• Adrenalin;
  • Chloride secretion;
  • T84 cells;
  • cAMP;
  • Adrenoceptor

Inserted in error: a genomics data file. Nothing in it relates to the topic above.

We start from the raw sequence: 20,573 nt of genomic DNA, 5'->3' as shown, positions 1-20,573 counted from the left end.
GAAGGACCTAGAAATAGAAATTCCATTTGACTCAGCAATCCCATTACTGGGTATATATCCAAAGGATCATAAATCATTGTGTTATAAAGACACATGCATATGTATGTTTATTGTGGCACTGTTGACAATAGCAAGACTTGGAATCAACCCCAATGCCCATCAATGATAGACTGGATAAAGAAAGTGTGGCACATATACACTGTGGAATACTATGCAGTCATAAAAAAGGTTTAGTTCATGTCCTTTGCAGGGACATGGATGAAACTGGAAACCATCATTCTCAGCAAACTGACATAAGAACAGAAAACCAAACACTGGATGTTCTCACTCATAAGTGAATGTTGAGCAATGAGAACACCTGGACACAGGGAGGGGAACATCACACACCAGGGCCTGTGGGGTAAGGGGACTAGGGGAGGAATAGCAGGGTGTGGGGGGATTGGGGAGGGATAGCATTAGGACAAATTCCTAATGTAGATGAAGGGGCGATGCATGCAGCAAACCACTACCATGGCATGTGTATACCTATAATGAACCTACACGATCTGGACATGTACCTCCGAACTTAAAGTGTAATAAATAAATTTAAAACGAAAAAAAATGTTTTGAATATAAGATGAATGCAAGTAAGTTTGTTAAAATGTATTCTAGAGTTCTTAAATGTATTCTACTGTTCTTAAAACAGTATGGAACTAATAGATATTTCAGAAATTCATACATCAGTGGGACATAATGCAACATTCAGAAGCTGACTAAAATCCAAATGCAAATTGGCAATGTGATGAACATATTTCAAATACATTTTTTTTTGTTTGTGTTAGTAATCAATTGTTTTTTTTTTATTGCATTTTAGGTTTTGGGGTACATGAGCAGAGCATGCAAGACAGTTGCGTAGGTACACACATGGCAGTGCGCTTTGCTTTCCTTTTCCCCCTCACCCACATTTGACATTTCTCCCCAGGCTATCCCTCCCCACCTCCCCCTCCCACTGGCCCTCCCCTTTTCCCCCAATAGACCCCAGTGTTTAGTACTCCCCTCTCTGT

In the present study, the intracellular regulatory pathways involved in the adrenalin-stimulated chloride secretion across T84 cells were investigated. Biphasic characteristics were observed in the Isc response to the basolateral addition of adrenalin (0.25 nM-100 μM). The biphasic response was almost abolished by removing ambient Cl. Chloride secretion was found to depend on the activities of basolaterally located Na+-K+-2Cl cotransporters and K+ channels. The α-adrenoceptor antagonist phentolamine did not have any effect on either phase of adrenalin-induced Isc, while after pretreatment of the β-adrenoceptor antagonist propranolol, the adrenalin-induced Isc was substantially abolished, suggesting the biphasic response may be mediated by the β-adrenoceptor. Under whole cell patch-clamp conditions, T84 cells responded to adrenalin with a rise in inward current. The current, which exhibited a linear I—V relationship and time- and voltage-independent characteristics, was inhibited by the chloride channel blocker DPC and the reverse potential was close to the equilibrium potential for Cl (0 mV), implying that the current was Cl selective. When preloaded with a Ca2+-chelating agent, BAPTA/AM did not affect the Isc response to adrenalin, whereas the Isc was destroyed by pretreating the cells with an adenyl cyclase inhibitor, MDL12330A. These observations were further supported by the intracellular [cAMP] measurement experiment, indicating that adrenalin induced chloride secretion could be mediated by a beta-adrenoceptor only involving cAMP as an intracellular second messenger.